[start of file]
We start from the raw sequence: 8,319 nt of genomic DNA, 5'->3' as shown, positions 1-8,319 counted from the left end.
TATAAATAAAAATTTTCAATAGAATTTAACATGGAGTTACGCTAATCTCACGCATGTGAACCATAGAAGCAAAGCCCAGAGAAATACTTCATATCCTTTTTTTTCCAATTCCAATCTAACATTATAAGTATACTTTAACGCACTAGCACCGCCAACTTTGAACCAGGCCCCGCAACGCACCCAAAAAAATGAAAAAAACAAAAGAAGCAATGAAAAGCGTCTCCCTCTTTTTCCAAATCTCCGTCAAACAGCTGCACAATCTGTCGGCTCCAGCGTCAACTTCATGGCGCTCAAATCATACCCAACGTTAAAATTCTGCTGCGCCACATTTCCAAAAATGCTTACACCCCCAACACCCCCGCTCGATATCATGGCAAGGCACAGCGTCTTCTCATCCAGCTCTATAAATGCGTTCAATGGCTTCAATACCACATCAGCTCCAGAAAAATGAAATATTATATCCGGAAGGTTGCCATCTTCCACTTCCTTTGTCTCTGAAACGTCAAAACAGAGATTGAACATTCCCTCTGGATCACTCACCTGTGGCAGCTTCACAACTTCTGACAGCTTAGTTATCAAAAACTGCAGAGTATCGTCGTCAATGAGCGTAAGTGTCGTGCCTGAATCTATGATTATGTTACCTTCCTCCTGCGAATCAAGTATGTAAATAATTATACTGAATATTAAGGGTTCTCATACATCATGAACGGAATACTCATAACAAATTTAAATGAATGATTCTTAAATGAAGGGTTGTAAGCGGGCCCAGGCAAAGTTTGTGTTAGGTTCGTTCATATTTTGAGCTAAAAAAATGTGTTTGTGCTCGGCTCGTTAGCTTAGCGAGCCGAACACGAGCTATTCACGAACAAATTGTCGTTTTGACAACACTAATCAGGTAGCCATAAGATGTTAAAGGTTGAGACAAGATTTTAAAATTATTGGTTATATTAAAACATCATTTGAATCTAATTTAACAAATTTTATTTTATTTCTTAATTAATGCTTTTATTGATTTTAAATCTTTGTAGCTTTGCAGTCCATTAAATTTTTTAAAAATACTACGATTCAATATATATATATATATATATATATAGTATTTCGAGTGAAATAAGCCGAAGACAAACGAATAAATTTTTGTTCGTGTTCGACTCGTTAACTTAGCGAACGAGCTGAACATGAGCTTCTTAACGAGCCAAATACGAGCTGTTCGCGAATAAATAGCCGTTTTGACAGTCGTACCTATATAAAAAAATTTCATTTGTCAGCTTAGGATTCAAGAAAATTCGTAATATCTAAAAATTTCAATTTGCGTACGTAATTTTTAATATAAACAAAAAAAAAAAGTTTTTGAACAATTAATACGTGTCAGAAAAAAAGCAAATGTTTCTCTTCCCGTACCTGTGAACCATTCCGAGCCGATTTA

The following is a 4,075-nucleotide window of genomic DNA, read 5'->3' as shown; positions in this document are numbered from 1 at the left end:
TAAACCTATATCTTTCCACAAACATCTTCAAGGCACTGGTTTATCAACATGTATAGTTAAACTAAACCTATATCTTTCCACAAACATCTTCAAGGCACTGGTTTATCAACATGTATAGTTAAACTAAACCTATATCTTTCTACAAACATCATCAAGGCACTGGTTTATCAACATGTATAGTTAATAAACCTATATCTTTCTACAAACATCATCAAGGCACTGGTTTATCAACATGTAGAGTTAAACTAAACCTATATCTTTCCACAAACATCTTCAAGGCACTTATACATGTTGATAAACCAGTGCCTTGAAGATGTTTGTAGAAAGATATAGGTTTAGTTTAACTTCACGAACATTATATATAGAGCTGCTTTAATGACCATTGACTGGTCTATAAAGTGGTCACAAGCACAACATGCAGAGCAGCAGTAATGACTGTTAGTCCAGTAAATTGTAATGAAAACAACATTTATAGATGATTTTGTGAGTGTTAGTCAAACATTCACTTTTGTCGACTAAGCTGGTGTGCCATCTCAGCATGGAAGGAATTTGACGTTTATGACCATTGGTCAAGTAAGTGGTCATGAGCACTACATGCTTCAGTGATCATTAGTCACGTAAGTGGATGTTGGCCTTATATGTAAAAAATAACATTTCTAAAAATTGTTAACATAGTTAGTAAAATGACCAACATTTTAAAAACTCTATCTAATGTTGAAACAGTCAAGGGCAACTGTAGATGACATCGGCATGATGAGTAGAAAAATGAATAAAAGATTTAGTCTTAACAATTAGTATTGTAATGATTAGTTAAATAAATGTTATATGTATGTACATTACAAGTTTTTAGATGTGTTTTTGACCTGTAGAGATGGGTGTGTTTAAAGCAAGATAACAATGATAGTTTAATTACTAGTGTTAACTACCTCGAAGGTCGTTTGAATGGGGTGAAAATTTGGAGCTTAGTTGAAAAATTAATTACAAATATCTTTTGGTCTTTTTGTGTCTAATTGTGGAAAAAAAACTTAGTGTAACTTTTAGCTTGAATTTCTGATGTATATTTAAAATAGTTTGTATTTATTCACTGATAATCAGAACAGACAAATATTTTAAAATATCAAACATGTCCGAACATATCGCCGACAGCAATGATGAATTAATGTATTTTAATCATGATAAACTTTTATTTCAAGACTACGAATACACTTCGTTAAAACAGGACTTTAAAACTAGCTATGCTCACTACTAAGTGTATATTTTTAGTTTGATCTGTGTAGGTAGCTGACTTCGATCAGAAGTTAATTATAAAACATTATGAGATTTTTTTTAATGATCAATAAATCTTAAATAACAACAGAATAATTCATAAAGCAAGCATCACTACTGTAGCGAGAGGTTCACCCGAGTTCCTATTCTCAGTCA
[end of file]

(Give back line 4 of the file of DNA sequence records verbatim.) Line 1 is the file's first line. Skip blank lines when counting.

TAAACCTATATCTTTCCACAAACATCTTCAAGGCACTGGTTTATCAACATGTATAGTTAAACTAAACCTATATCTTTCCACAAACATCTTCAAGGCACTGGTTTATCAACATGTATAGTTAAACTAAACCTATATCTTTCTACAAACATCATCAAGGCACTGGTTTATCAACATGTATAGTTAATAAACCTATATCTTTCTACAAACATCATCAAGGCACTGGTTTATCAACATGTAGAGTTAAACTAAACCTATATCTTTCCACAAACATCTTCAAGGCACTTATACATGTTGATAAACCAGTGCCTTGAAGATGTTTGTAGAAAGATATAGGTTTAGTTTAACTTCACGAACATTATATATAGAGCTGCTTTAATGACCATTGACTGGTCTATAAAGTGGTCACAAGCACAACATGCAGAGCAGCAGTAATGACTGTTAGTCCAGTAAATTGTAATGAAAACAACATTTATAGATGATTTTGTGAGTGTTAGTCAAACATTCACTTTTGTCGACTAAGCTGGTGTGCCATCTCAGCATGGAAGGAATTTGACGTTTATGACCATTGGTCAAGTAAGTGGTCATGAGCACTACATGCTTCAGTGATCATTAGTCACGTAAGTGGATGTTGGCCTTATATGTAAAAAATAACATTTCTAAAAATTGTTAACATAGTTAGTAAAATGACCAACATTTTAAAAACTCTATCTAATGTTGAAACAGTCAAGGGCAACTGTAGATGACATCGGCATGATGAGTAGAAAAATGAATAAAAGATTTAGTCTTAACAATTAGTATTGTAATGATTAGTTAAATAAATGTTATATGTATGTACATTACAAGTTTTTAGATGTGTTTTTGACCTGTAGAGATGGGTGTGTTTAAAGCAAGATAACAATGATAGTTTAATTACTAGTGTTAACTACCTCGAAGGTCGTTTGAATGGGGTGAAAATTTGGAGCTTAGTTGAAAAATTAATTACAAATATCTTTTGGTCTTTTTGTGTCTAATTGTGGAAAAAAAACTTAGTGTAACTTTTAGCTTGAATTTCTGATGTATATTTAAAATAGTTTGTATTTATTCACTGATAATCAGAACAGACAAATATTTTAAAATATCAAACATGTCCGAACATATCGCCGACAGCAATGATGAATTAATGTATTTTAATCATGATAAACTTTTATTTCAAGACTACGAATACACTTCGTTAAAACAGGACTTTAAAACTAGCTATGCTCACTACTAAGTGTATATTTTTAGTTTGATCTGTGTAGGTAGCTGACTTCGATCAGAAGTTAATTATAAAACATTATGAGATTTTTTTTAATGATCAATAAATCTTAAATAACAACAGAATAATTCATAAAGCAAGCATCACTACTGTAGCGAGAGGTTCACCCGAGTTCCTATTCTCAGTCA